The ADC is also susceptible to interference in two ways:

  • ADCs used in voice recorders are usually designed for an input signal level significantly higher than the noise level. With a signal/noise ratio of ? 1, the converter goes into a nonlinear mode, which significantly worsens this output ratio. Therefore, interference entering the speech signal band causes a malfunction of the ADC.
  • The ADC requires high-quality synchronization at the clock frequency. Interference induced on the clock generator circuit will take the ADC out of synchronization mode. In this case, the voice recorder will not work as an information storage device.

It should be noted that professional digital voice recorders have very serious design and circuitry methods for protecting components susceptible to interference. Therefore, when studying voice recorders, a weakening of the effect of interference on some digital voice recorders compared to analog ones was noted.

Factors influencing the susceptibility of a voice recorder to electronic jamming

A voice recorder is a rather complex suppression object from the point of view of electrodynamics. The magnitude of the interference signal induced on the electrical circuits of the recorder's recording path is determined by the strength of the interference electric field in the region of maximum susceptibility of the recorder's electronic circuit. This area is located near the input of the low-frequency amplifier of the recording path. The losses associated with the conversion of the electrical field strength of the interference signal into the induced EMF interference can be estimated by representing the receptive zone in the form of a conductor with a certain effective height. Taking into account the small physical dimensions of the circuit elements and the conductors connecting them, the equivalent expected effective height of the receptive zone is much less than the wavelength of the interference irradiating the recorder and is estimated to be approximately 0.2…1 cm.

Further conversion of the interference signal into low-frequency AM -the signal occurs as a result of direct detection of nonlinearities inherent in any electronic circuit. The induced low-frequency interference signal is amplified together with the speech signal and recorded on the medium. Depending on the interference/signal ratio at the output of the recording amplifier, the following is observed:

  • distortion of the speech signal, leading to deterioration of its intelligibility when listening to the recording;
  • complete suppression of the speech signal, for example, due to overloading the amplifier stages with interference.

Distortion of the speech signal can occur when the interference/signal ratio is close to unity and depends on the time-frequency structure of the low-frequency interference signal and its correlation with the speech signal. To completely suppress the speech signal, the level of induced interference must significantly exceed the voltage of the speech signal.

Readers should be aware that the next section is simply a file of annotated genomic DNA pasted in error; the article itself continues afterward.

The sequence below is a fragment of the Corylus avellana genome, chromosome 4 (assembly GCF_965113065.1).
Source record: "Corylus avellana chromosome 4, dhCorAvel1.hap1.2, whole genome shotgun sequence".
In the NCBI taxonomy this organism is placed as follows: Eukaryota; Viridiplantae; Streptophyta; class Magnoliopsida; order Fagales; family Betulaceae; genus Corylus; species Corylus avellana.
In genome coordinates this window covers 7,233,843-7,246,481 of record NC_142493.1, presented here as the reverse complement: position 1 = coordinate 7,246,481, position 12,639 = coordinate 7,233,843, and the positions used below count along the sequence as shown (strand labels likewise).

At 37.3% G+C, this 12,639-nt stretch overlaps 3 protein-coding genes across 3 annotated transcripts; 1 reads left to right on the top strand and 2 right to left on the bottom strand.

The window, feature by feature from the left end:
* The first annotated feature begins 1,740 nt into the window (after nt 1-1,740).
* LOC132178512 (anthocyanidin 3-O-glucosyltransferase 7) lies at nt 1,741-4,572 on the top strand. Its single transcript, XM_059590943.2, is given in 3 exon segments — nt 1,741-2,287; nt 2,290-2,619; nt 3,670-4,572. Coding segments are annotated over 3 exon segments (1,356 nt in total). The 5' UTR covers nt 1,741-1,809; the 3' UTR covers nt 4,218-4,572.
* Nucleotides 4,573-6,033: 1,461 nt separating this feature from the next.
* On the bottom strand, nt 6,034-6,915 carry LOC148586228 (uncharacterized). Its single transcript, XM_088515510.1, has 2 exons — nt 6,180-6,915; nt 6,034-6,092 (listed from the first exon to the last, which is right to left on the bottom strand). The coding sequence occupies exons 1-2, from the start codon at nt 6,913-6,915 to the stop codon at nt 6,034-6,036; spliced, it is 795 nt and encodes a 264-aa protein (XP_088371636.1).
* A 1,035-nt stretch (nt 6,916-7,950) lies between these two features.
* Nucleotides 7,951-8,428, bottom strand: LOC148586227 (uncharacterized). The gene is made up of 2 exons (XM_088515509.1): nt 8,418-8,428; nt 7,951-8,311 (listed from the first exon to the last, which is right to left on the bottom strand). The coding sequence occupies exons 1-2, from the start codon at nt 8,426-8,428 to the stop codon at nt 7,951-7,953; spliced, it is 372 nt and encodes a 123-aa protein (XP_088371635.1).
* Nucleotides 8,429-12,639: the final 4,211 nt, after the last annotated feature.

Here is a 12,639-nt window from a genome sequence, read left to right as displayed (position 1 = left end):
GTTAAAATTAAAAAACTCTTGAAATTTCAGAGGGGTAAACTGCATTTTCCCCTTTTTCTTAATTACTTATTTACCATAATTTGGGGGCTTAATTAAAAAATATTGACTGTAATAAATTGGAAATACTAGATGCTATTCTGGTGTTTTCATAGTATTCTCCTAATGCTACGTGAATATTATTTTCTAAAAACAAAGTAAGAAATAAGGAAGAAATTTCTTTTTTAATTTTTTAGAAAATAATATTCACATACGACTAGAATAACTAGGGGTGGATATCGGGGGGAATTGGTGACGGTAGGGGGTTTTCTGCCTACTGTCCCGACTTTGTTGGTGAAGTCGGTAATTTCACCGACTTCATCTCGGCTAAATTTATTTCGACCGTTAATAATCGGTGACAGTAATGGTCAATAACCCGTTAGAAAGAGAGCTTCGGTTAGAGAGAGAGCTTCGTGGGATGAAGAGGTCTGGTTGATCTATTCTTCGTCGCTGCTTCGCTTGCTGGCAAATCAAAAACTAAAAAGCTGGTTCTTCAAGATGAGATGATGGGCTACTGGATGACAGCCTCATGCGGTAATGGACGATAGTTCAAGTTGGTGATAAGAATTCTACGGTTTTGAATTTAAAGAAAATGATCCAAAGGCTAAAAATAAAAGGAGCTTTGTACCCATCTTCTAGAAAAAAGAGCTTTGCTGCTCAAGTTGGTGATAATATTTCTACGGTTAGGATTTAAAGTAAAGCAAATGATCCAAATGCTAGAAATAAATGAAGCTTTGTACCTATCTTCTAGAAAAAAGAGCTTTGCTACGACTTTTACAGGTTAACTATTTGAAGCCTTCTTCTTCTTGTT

Voice recorders in a plastic case without special shielding measures are most susceptible to interference. The interference signal directly penetrates the circuit elements of the voice recorder with virtually no additional attenuation in the housing material. Voice recorders in metal cases are more protected from interference due to the shielding of the interference signal by the metal case.

The electromagnetic wave of interference when interacting with the metal body of the voice recorder is practically reflected from its surface. However, some of the energy is induced at the housing wall and penetrates into the internal area of ​​the voice recorder. The level of high-frequency electromagnetic interference field that reaches the electronic components of the voice recorder depends on the frequency of the field, the structural elements of the housing and the properties of the material from which it is made.

In practice, it is quite rare to find a case in the form of a continuous screen. The recorder must be able to replace internal and external power supply elements, input and output information, connect an external microphone, control operating modes, change microcassettes or electronic memory devices. All this leads to the presence of holes, slots, and covers in the walls of the housing, which are its electrical inhomogeneities. The presence of breaks in its electrical homogeneity in the walls of the voice recorder body leads to a significant disruption of the structure of induced surface currents and to the flow of these currents into the body. As a result, zones with an increased level of electromagnetic field strength appear inside the voice recorder body.